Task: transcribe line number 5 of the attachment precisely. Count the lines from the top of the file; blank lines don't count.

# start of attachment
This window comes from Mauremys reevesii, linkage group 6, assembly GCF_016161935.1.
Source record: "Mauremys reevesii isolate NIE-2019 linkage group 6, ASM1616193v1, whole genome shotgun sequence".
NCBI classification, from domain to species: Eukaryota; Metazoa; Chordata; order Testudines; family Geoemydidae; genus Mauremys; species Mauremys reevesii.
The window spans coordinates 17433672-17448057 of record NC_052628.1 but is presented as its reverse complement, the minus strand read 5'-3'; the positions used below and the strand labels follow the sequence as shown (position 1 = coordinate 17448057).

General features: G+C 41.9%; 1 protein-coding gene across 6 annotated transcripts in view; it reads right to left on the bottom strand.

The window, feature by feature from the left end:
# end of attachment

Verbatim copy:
General features: G+C 41.9%; 1 protein-coding gene across 6 annotated transcripts in view; it reads right to left on the bottom strand.